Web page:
Brookview, according to Zevon, is transitioning to an Abenaki cultural center. “The spiritual leader of the Nulhegan Band of the Coosuk Abenaki Nation and his wife are now living in the house,” wrote Zevon, who has long been involved in Native American issues. “Aside from paying the monthly expenses, the money raised is being used to make workshop space handicapped accessible for cultural classes and workshops, meetings, ceremonies related to the preservation of the Abenaki culture.”
Community events are also welcome at the space, according to Zevon, but Abenaki events will take priority. “Lots of hopes and plans afoot,” she wrote.
See the article by Brent Hallenbeck in the Burlington Free Press.
A new exhibit at the Amy E. Tarrant Gallery highlights the wearable art of the Abenaki population in and around Vermont.
“Alnobak: Wearing Our Heritage” opened Saturday with a discussion by co-curators Vera Longtoe Sheehan of the Vermont Abenaki Artists Association and Eloise Beil of the Lake Champlain Maritime Museum. The exhibit will be on display through June 17.
Read the full article in the Burlington Free Press.
VPR also picked up the story of the exhibit. See their coverage here.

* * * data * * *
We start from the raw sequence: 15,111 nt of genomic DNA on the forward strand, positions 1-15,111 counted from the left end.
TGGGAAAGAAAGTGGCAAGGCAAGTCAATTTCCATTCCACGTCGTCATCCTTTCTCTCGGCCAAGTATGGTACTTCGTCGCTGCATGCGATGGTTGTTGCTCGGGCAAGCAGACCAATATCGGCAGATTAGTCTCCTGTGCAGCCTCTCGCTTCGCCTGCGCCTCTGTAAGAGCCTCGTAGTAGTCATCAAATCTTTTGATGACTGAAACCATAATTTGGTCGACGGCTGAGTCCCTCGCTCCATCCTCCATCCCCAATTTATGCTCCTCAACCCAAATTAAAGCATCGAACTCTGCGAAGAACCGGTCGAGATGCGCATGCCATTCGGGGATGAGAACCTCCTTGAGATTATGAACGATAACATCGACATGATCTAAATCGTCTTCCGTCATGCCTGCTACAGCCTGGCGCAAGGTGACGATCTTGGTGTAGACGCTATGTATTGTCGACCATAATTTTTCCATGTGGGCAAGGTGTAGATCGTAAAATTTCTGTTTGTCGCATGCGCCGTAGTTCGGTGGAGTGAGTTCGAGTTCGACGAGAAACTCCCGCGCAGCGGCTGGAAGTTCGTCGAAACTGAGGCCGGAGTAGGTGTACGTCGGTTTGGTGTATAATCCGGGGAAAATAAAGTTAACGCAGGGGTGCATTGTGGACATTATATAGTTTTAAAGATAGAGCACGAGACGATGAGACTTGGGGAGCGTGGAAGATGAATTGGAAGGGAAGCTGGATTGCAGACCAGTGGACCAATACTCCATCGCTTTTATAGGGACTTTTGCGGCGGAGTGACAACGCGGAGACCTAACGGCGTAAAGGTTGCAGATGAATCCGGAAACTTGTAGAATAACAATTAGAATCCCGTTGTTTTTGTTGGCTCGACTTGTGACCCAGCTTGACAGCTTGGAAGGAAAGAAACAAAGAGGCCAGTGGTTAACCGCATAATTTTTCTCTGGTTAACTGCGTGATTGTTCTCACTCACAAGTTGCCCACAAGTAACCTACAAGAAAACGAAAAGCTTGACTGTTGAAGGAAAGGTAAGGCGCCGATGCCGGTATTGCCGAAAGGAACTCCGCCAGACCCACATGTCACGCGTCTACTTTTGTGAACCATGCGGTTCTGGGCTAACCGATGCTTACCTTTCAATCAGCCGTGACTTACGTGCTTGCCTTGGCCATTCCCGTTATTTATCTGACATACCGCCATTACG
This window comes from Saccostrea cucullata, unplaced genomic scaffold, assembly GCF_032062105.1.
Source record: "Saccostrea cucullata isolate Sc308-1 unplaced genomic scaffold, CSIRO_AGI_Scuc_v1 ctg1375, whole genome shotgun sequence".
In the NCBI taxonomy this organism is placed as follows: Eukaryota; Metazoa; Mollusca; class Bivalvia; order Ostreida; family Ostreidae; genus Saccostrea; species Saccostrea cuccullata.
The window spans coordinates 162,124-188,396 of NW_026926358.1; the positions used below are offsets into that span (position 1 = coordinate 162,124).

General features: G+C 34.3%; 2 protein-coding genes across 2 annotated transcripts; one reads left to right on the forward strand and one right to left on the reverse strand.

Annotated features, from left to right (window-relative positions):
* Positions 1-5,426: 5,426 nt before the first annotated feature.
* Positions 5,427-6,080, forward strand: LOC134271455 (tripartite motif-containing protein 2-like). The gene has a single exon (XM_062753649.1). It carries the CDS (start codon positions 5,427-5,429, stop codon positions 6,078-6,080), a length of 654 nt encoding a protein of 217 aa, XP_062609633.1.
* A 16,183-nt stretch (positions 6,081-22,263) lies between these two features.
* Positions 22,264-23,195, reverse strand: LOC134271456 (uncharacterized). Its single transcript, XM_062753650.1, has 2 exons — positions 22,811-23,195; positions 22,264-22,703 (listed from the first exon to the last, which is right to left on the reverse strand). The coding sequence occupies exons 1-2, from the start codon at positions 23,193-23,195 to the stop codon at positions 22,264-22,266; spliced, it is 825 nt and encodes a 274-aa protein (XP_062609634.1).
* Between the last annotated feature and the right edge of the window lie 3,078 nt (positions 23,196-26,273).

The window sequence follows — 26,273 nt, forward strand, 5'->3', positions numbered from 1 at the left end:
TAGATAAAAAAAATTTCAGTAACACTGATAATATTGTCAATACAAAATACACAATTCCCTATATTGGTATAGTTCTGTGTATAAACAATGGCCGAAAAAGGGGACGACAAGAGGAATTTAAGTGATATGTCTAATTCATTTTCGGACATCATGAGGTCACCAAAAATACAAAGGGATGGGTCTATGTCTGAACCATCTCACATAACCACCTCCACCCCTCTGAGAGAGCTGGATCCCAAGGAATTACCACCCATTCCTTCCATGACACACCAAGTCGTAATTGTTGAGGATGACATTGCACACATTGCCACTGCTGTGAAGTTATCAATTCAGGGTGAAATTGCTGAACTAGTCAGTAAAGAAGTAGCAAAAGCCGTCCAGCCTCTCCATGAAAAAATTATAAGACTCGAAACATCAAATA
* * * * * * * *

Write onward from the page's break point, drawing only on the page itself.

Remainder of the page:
Chief Lawrence “Moose” Lampman hopes to do what other chiefs before him, including his father, failed to do. He wants to obtain federal recognition for the Missisquoi band of Abenaki Indians, his tribe of over 2,200 individuals. The political fight will be expensive and arduous, but he is prepared to maneuver legislative red tape despite an ongoing battle with lung cancer.
Lampman, 63, sat in his office in the tribal council building on Grand Avenue in early August. To his right hung a weathered photo of his great-grandmother, an Abenaki like him. “I want to see federal recognition, and I want to see this building bustling with people and life,” Lampman said. That day, it was just him and his sister in their respective offices. The large main space inside the front door, decorated with artifacts and an Abenaki flag, was empty.
Read the full story in the Burlington Free Press.
Abenaki tribes in Vermont have been hard at work promoting education and trying to improve public perception of American Indians. Roger Longtoe, Chief of the Elnu Abenaki tribe, said he has seen positive change over the past few years since state recognition occurred. “It’s happening little by little, but I’m seeing more people being aware of us,” said Longtoe, whose tribe is based in the southern Vermont town of Jamaica.
Full story in the Burlington Free Press.